Nevertheless, Nieman enjoyed living in Detroit. After the season, he sold cars and men’s clothing, attended Lions football games, and hung out at the bowling alley owned by pitcher Steve Gromek.41 But two years and two days after he’d joined the Tigers in a trade, he left the club in another six-player transaction. The Chicago White Sox, who had initially tried to acquire Nieman at the ’54 trading deadline, swapped former batting champion Ferris Fain, platoon first-baseman Jack Phillips and pitcher, Leo Cristante, to get him, first-sacker Walt Dropo and southpaw Ted Gray. White Sox GM Frank Lane predicted the acquisitions of Nieman and Dropo would deliver a pennant for his club, which was coming off a 94-win season. “I always remember Bill Veeck’s comment that, ‘Nieman’s a whacker’, which was his term for a solid power hitter,” said Lane. “I’ve always felt that way about him too.”42
Early in the 1955 season, Nieman homered twice and drove in a career-high seven runs in Chicago’s 29-6 victory on April 23 in Kansas City. Beginning with a pulled thigh muscle in spring training, however, leg issues continued to plague him. Then, on July 14, he was hit on the wrist by a pitch.43 Though it wasn’t broken, he slumped badly for more than a month after returning to action and needed a strong September to finish the season batting .283 with 11 homers in only 83 games. Nevertheless, Nieman’s .826 OPS would’ve ranked ninth in the AL had he made enough plate appearances to qualify, but Minnie Minoso, Jim Busby and Jim Rivera were manager Marty Marion’s regular outfielders. “I didn’t play Nieman enough,” Marion remarked. “But he was hurt, and we got sidetracked on him.”44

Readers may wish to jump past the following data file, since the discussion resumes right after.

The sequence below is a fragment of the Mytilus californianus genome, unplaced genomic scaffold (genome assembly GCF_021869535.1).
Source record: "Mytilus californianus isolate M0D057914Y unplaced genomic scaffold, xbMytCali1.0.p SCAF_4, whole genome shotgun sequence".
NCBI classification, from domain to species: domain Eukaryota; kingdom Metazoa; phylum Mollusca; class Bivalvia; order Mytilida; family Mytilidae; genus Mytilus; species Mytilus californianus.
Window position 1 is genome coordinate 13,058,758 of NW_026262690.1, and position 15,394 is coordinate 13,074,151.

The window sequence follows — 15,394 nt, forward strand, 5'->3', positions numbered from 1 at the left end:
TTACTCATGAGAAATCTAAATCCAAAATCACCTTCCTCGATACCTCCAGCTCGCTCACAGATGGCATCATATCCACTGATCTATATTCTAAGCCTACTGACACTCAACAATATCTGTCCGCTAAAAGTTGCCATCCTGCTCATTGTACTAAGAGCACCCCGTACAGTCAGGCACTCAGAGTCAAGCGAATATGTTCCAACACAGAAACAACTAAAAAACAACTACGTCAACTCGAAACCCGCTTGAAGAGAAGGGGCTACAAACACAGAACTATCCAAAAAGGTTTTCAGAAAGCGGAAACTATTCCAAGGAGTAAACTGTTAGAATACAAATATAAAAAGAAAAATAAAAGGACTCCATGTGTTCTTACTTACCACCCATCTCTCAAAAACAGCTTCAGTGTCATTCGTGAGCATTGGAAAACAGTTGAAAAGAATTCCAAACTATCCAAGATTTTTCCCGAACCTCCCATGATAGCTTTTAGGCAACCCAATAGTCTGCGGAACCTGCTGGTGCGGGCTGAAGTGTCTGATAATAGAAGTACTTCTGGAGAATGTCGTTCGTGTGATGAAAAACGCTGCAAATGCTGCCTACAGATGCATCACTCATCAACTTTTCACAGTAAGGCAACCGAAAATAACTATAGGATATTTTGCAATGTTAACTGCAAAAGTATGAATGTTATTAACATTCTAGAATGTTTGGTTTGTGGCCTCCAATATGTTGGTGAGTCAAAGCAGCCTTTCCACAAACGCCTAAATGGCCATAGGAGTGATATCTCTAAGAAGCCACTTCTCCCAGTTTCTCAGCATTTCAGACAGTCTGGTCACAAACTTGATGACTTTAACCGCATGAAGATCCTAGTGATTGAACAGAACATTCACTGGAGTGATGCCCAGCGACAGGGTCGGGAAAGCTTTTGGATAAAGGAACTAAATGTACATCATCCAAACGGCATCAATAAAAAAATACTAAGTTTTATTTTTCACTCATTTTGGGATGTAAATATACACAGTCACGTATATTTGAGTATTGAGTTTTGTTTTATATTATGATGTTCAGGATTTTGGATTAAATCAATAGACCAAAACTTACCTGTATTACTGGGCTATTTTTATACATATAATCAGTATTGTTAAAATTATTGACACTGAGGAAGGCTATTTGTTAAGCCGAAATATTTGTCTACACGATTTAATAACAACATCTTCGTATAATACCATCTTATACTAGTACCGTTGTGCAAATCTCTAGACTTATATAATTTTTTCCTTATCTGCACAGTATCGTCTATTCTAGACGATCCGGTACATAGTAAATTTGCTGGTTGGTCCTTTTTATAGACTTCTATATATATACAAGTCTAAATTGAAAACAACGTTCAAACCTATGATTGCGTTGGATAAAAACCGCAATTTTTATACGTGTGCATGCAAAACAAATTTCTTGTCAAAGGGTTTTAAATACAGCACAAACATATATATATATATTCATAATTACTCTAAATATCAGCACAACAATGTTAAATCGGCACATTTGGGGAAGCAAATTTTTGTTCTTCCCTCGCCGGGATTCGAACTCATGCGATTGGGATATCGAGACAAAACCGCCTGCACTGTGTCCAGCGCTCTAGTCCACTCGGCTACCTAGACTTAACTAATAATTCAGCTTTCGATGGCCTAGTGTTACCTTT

Nieman’s chances to start grew even slimmer following Chicago’s October acquisition of perennial All-Star Larry Doby. Twenty-five games into the 1956 season, Nieman was traded to the Orioles in another six-player deal. He went to Baltimore with aging star George Kell, right-hander Connie Johnson and reliever Mike Fornieles for All-Star pitcher Jim Wilson and outfielder Dave Philley.